Banks cannot lend money they don’t have, anyone thinking banks can is not thinking straight. Again, try lending dollars you don’t have and you will see what I mean.

            Banks have accounts at the fed that must be funded before they can make a payment. Are you saying banks fund these accounts with money made from thin air? Banks have to either borrow or take in deposits before they lend.

            Again, banks take in deposit and lend 90% of it, so effectively deposit accounts are not funded until you need the money. The bank funds those accounts daily based on forecasts. Banks do not create money from thin air and lend it out. If things worked this way our economy would have collapsed long ago.


        1. Sorry, but you obviously don’t understand how modern banking works. Banks in fact create money when they lend, and do not require depositor money to do so (bank’s ability to lend is based on it capitalization not deposits). When a bank creates a loan, it credits the borrowers demand account and in doing so it simultaneously creates both an asset (the loan) and a liability (the deposit), which net out to 0.

          When the loan is paid off, all of the “bank money” (inside money), both the liability and asset, are wiped out, but there also is a net transference of assets to the bank in the form of interest payments. Banks are able to do this due to a special relationship with the Federal Reserve in that any bank money that is created through lending can be converted to U.S. reserves or currency on demand.

          The amount of bank money created in the economy is based on market demand, which is indirectly related to interest rates controlled by the Fed, and availability of qualified borrows, and has little to do with the amount of deposits. A central bank that sets a target interest rate will always accommodate the demand for reserves through bank lending.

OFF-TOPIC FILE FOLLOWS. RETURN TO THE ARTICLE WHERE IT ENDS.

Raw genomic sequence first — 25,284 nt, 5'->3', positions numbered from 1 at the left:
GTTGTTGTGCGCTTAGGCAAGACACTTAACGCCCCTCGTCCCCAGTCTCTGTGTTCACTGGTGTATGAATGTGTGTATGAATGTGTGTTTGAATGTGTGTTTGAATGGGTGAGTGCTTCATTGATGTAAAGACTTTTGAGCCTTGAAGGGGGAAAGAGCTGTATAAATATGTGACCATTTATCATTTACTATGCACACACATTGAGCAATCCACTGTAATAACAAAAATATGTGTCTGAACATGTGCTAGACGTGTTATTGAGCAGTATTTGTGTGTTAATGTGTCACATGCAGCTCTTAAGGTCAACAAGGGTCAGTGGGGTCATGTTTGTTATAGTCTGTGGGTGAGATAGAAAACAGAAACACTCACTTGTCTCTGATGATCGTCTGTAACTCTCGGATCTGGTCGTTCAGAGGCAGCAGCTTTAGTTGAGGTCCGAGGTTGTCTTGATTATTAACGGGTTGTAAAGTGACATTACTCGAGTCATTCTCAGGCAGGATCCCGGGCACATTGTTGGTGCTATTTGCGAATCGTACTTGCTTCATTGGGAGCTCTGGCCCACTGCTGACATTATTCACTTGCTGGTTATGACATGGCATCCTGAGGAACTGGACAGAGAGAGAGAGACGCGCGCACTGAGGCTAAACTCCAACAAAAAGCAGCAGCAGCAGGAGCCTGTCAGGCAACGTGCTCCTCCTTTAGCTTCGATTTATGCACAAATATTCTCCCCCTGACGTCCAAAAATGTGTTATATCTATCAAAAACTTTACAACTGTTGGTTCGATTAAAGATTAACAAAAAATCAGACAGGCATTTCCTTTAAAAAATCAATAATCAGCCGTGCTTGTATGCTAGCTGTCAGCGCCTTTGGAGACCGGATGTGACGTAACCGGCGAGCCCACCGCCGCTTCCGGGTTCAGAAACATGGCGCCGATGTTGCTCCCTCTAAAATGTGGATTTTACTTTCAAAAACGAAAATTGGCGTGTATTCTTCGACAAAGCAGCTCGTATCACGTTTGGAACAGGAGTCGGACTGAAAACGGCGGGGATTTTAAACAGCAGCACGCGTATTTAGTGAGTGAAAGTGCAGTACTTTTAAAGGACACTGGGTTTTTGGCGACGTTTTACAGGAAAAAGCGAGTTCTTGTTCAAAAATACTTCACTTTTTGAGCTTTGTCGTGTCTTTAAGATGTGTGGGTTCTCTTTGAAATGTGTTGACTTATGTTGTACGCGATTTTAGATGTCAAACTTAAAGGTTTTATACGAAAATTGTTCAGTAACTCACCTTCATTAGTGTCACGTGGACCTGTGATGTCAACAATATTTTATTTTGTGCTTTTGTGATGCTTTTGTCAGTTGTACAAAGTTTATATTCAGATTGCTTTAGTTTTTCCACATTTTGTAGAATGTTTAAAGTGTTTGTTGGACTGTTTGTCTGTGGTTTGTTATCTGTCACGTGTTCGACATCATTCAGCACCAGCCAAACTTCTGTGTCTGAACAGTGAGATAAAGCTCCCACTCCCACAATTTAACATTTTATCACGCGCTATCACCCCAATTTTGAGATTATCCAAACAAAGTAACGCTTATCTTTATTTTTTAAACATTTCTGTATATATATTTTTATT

As Hyman Minsky stated: “Anyone can create money, the key is getting someone to accept it”


  2. Sos,

    You wrote, “The numbers you see in your account reflect dollars not there.”

    I’m sorry that you have spent your whole life in banking, and still believe money is some physical thing that is “there” or “not there.”

    Dollars have no physical existence. They are nothing more than numbers. My savings account balance is the same as a check or a dollar bill. They both only represent dollars.

    My bank account balance is part of the nation’s money supply. It is dollars. It does not fall when the bank lends.

    You said, “. . . banks take in deposit and lend 90% of it, so effectively deposit accounts are not funded until you need the money.”

    Now think very carefully:

    Let’s say that a “90% loan” totals $10,000. How does a bank lend that 90%? It marks up its customer’s account by $10,000.

    No other customer’s account is reduced, so at the instant the bank marks up the borrower’s account, the bank’s total deposits go up $10,000.

    Now, the bank is able to lend another 90% of that 10,000, or $9,000, which it deposits into another customer’s account. The bank’s reserves go up

    Then, it lends another 90%, or $8,100, which increases bank deposits by $8,1000. And on and on, lending $7,290, $6,561, $5,905, etc., etc., etc.

    With each loan, the nation’s money supply rises.


    The bank created them from thin air. That is the way most of the dollars in existence have been created — by bank lending.


    1. No,

      You should know what reserves are. The bank will lend 9000 out of the 10000 and keep 10000 as “reserves”. That is the bank requirement from the fed.

      Money is “created” when the next bank lends 8000 out of the 9000 – this is because the same money is being lent again. This is how money is created.


        1. Savings? Investments?

          The funds are placed in your account by the time your deposit matures, not before. Checking accounts are swept daily.

          Basically, the money won’t be there if all depositors showed up for their money – most likely, about 10% will be available because of the reserve requirement.


          1. You are confusing the bank’s internal bookkeeping with the existence of money. The money exists in your account and never leaves. It is part of M2.

            If the there is a run on the bank, and the bank is unable to pay, the money may disappear, unless it is insured by FDIC. Money is just a notation. If you have $1,000 in your account, that is not affected by the bank’s lending.